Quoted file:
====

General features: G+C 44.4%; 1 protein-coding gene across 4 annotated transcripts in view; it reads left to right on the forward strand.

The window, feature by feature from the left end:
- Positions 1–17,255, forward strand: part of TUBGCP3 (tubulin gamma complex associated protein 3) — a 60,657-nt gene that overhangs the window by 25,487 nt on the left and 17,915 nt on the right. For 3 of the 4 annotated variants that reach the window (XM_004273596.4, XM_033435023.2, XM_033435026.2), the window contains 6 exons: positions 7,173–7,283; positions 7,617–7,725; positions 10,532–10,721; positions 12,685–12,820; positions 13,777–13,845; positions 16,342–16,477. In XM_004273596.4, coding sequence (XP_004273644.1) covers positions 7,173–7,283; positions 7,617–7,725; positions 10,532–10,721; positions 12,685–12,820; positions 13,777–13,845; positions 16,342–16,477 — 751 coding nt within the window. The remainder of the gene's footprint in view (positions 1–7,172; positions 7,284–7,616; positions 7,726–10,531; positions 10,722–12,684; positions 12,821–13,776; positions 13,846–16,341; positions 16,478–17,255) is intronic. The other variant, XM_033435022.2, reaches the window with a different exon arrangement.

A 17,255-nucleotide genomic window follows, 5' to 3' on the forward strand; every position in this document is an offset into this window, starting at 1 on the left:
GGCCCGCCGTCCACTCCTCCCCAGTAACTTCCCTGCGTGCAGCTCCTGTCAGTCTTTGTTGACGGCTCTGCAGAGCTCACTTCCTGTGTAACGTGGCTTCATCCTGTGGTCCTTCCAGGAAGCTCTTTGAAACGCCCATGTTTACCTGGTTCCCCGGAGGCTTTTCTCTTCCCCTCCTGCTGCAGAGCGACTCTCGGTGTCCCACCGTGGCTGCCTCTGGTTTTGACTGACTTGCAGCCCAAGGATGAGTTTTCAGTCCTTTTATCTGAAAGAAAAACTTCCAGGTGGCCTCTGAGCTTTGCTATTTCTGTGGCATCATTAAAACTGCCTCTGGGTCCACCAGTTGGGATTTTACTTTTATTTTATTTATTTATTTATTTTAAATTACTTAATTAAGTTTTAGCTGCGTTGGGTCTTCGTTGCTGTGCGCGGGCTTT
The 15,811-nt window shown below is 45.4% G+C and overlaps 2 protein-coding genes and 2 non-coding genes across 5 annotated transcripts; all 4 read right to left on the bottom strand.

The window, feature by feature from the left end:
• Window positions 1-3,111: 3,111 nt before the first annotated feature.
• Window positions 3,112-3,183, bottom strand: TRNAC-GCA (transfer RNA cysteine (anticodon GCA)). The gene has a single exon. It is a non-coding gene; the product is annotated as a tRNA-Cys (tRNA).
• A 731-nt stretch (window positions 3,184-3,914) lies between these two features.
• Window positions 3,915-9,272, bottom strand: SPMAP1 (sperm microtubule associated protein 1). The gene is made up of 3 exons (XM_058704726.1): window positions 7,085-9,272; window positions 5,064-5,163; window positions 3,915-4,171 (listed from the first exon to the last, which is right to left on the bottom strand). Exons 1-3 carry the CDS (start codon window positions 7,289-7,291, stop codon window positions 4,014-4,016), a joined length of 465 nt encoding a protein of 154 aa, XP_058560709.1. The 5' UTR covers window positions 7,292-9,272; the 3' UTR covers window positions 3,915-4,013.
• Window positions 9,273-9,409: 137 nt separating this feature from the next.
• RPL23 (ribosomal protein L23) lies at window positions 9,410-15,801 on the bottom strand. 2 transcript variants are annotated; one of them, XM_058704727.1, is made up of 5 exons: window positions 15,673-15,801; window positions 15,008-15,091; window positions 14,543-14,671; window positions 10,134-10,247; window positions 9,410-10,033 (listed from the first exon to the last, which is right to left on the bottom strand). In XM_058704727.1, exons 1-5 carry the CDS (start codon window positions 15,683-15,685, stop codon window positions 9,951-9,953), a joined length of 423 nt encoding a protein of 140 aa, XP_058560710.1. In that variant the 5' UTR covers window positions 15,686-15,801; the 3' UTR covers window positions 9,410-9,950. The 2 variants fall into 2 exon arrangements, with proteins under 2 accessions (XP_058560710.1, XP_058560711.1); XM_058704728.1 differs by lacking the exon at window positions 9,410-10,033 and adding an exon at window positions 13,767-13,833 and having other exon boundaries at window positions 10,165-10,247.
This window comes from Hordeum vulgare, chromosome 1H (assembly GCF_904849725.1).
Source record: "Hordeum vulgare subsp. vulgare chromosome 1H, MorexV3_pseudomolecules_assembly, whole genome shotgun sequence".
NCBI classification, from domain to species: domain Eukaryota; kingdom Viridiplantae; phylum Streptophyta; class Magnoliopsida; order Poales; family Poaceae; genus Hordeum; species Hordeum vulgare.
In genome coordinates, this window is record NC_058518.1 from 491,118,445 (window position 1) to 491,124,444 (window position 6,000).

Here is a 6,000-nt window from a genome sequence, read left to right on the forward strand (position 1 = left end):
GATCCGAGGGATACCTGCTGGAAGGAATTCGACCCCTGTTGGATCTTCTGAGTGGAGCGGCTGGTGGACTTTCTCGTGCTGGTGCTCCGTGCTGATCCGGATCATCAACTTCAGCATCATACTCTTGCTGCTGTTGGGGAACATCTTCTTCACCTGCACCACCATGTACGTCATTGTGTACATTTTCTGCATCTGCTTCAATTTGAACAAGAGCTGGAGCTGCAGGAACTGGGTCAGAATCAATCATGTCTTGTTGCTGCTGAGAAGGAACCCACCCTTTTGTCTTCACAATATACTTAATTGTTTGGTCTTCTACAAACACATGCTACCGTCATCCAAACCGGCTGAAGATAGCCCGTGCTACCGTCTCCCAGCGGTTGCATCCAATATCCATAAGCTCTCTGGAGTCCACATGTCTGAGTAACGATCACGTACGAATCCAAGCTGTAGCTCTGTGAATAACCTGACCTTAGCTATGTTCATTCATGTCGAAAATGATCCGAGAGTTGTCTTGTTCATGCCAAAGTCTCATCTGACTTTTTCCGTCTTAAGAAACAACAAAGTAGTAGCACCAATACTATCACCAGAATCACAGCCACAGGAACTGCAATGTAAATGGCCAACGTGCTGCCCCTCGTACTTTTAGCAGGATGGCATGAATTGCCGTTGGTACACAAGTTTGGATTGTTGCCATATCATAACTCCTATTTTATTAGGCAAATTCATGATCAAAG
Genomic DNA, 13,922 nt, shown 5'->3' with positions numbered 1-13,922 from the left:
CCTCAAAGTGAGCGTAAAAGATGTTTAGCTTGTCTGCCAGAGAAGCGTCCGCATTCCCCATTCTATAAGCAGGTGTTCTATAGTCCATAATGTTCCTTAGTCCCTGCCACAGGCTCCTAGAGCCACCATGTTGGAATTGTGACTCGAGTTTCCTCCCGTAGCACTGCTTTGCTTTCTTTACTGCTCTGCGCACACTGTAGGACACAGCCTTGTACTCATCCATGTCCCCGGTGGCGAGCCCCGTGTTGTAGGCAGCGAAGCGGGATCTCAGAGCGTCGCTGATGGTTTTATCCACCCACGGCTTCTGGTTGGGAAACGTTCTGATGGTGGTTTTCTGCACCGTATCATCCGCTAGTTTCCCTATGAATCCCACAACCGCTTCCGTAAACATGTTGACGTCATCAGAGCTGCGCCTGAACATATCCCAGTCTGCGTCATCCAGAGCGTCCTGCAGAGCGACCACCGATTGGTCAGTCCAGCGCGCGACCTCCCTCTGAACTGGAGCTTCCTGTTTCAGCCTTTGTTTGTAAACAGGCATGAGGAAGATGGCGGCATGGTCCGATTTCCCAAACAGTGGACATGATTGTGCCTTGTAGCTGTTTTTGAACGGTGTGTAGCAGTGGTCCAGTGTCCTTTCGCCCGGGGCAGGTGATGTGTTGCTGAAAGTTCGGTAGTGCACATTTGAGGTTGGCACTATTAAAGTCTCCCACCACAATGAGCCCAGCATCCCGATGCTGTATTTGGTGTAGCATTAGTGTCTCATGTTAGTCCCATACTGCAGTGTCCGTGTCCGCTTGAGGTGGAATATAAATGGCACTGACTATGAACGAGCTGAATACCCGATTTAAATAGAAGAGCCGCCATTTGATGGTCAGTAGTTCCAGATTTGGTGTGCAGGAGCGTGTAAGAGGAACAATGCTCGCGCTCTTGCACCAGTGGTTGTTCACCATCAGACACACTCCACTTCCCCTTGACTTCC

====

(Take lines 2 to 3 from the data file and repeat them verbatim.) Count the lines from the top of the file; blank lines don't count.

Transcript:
The window, feature by feature from the left end:
- Positions 1–17,255, forward strand: part of TUBGCP3 (tubulin gamma complex associated protein 3) — a 60,657-nt gene that overhangs the window by 25,487 nt on the left and 17,915 nt on the right. For 3 of the 4 annotated variants that reach the window (XM_004273596.4, XM_033435023.2, XM_033435026.2), the window contains 6 exons: positions 7,173–7,283; positions 7,617–7,725; positions 10,532–10,721; positions 12,685–12,820; positions 13,777–13,845; positions 16,342–16,477. In XM_004273596.4, coding sequence (XP_004273644.1) covers positions 7,173–7,283; positions 7,617–7,725; positions 10,532–10,721; positions 12,685–12,820; positions 13,777–13,845; positions 16,342–16,477 — 751 coding nt within the window. The remainder of the gene's footprint in view (positions 1–7,172; positions 7,284–7,616; positions 7,726–10,531; positions 10,722–12,684; positions 12,821–13,776; positions 13,846–16,341; positions 16,478–17,255) is intronic. The other variant, XM_033435022.2, reaches the window with a different exon arrangement.